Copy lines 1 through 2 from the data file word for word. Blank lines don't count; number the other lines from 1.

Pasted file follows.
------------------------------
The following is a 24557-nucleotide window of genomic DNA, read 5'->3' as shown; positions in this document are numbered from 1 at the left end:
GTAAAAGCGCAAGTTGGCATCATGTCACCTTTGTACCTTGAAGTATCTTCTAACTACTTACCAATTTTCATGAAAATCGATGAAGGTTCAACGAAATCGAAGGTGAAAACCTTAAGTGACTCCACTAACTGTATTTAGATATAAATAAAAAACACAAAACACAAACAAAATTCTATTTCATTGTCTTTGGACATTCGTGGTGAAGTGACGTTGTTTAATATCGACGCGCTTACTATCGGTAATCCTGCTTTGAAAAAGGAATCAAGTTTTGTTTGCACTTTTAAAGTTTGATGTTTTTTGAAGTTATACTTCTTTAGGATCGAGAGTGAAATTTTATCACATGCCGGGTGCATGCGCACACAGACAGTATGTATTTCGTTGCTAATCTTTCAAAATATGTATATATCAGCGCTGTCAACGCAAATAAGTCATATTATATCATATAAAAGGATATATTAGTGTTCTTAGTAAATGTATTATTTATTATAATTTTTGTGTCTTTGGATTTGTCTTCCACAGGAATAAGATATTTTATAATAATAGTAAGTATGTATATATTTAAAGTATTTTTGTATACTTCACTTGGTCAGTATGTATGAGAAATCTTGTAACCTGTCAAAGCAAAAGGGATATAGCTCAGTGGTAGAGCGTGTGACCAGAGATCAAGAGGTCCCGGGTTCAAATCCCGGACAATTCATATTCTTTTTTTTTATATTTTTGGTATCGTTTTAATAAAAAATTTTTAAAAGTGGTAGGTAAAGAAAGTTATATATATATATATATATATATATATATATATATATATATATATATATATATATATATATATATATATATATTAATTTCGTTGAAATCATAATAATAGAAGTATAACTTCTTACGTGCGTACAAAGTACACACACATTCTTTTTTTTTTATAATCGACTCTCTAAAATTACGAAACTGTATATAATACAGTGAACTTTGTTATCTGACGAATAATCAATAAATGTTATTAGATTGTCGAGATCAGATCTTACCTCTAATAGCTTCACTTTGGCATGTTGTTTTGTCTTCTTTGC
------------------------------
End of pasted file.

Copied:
The following is a 24557-nucleotide window of genomic DNA, read 5'->3' as shown; positions in this document are numbered from 1 at the left end:
GTAAAAGCGCAAGTTGGCATCATGTCACCTTTGTACCTTGAAGTATCTTCTAACTACTTACCAATTTTCATGAAAATCGATGAAGGTTCAACGAAATCGAAGGTGAAAACCTTAAGTGACTCCACTAACTGTATTTAGATATAAATAAAAAACACAAAACACAAACAAAATTCTATTTCATTGTCTTTGGACATTCGTGGTGAAGTGACGTTGTTTAATATCGACGCGCTTACTATCGGTAATCCTGCTTTGAAAAAGGAATCAAGTTTTGTTTGCACTTTTAAAGTTTGATGTTTTTTGAAGTTATACTTCTTTAGGATCGAGAGTGAAATTTTATCACATGCCGGGTGCATGCGCACACAGACAGTATGTATTTCGTTGCTAATCTTTCAAAATATGTATATATCAGCGCTGTCAACGCAAATAAGTCATATTATATCATATAAAAGGATATATTAGTGTTCTTAGTAAATGTATTATTTATTATAATTTTTGTGTCTTTGGATTTGTCTTCCACAGGAATAAGATATTTTATAATAATAGTAAGTATGTATATATTTAAAGTATTTTTGTATACTTCACTTGGTCAGTATGTATGAGAAATCTTGTAACCTGTCAAAGCAAAAGGGATATAGCTCAGTGGTAGAGCGTGTGACCAGAGATCAAGAGGTCCCGGGTTCAAATCCCGGACAATTCATATTCTTTTTTTTTATATTTTTGGTATCGTTTTAATAAAAAATTTTTAAAAGTGGTAGGTAAAGAAAGTTATATATATATATATATATATATATATATATATATATATATATATATATATATATATATATATATATATATATTAATTTCGTTGAAATCATAATAATAGAAGTATAACTTCTTACGTGCGTACAAAGTACACACACATTCTTTTTTTTTTATAATCGACTCTCTAAAATTACGAAACTGTATATAATACAGTGAACTTTGTTATCTGACGAATAATCAATAAATGTTATTAGATTGTCGAGATCAGATCTTACCTCTAATAGCTTCACTTTGGCATGTTGTTTTGTCTTCTTTGC